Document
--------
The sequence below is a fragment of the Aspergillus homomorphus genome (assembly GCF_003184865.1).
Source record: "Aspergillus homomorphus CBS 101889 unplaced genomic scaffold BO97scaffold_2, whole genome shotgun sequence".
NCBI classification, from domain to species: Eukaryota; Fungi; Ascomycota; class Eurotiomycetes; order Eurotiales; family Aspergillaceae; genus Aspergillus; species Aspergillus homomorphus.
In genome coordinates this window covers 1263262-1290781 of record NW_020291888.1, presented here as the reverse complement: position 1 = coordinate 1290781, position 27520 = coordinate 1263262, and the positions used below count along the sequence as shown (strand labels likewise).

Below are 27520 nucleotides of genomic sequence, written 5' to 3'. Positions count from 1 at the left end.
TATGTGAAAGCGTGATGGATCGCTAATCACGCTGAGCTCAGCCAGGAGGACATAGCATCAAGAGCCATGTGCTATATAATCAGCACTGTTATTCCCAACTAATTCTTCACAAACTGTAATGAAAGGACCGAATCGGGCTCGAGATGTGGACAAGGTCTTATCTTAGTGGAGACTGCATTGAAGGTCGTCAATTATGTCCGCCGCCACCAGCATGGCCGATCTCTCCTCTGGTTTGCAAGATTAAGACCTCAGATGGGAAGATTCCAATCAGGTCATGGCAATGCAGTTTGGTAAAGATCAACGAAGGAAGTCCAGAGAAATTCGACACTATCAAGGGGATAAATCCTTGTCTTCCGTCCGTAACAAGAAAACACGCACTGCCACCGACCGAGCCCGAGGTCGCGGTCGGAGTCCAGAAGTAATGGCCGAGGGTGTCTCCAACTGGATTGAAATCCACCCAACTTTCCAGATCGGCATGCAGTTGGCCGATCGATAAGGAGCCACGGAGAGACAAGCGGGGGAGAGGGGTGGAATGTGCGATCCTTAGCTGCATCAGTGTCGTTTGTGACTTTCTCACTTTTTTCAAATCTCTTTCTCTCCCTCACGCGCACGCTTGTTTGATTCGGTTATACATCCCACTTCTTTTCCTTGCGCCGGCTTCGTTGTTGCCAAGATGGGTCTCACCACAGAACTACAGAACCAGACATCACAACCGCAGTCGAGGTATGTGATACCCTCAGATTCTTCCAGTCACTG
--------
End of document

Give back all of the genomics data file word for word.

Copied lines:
The sequence below is a fragment of the Aspergillus homomorphus genome (assembly GCF_003184865.1).
Source record: "Aspergillus homomorphus CBS 101889 unplaced genomic scaffold BO97scaffold_2, whole genome shotgun sequence".
NCBI classification, from domain to species: Eukaryota; Fungi; Ascomycota; class Eurotiomycetes; order Eurotiales; family Aspergillaceae; genus Aspergillus; species Aspergillus homomorphus.
In genome coordinates this window covers 1263262-1290781 of record NW_020291888.1, presented here as the reverse complement: position 1 = coordinate 1290781, position 27520 = coordinate 1263262, and the positions used below count along the sequence as shown (strand labels likewise).

Below are 27520 nucleotides of genomic sequence, written 5' to 3'. Positions count from 1 at the left end.
TATGTGAAAGCGTGATGGATCGCTAATCACGCTGAGCTCAGCCAGGAGGACATAGCATCAAGAGCCATGTGCTATATAATCAGCACTGTTATTCCCAACTAATTCTTCACAAACTGTAATGAAAGGACCGAATCGGGCTCGAGATGTGGACAAGGTCTTATCTTAGTGGAGACTGCATTGAAGGTCGTCAATTATGTCCGCCGCCACCAGCATGGCCGATCTCTCCTCTGGTTTGCAAGATTAAGACCTCAGATGGGAAGATTCCAATCAGGTCATGGCAATGCAGTTTGGTAAAGATCAACGAAGGAAGTCCAGAGAAATTCGACACTATCAAGGGGATAAATCCTTGTCTTCCGTCCGTAACAAGAAAACACGCACTGCCACCGACCGAGCCCGAGGTCGCGGTCGGAGTCCAGAAGTAATGGCCGAGGGTGTCTCCAACTGGATTGAAATCCACCCAACTTTCCAGATCGGCATGCAGTTGGCCGATCGATAAGGAGCCACGGAGAGACAAGCGGGGGAGAGGGGTGGAATGTGCGATCCTTAGCTGCATCAGTGTCGTTTGTGACTTTCTCACTTTTTTCAAATCTCTTTCTCTCCCTCACGCGCACGCTTGTTTGATTCGGTTATACATCCCACTTCTTTTCCTTGCGCCGGCTTCGTTGTTGCCAAGATGGGTCTCACCACAGAACTACAGAACCAGACATCACAACCGCAGTCGAGGTATGTGATACCCTCAGATTCTTCCAGTCACTG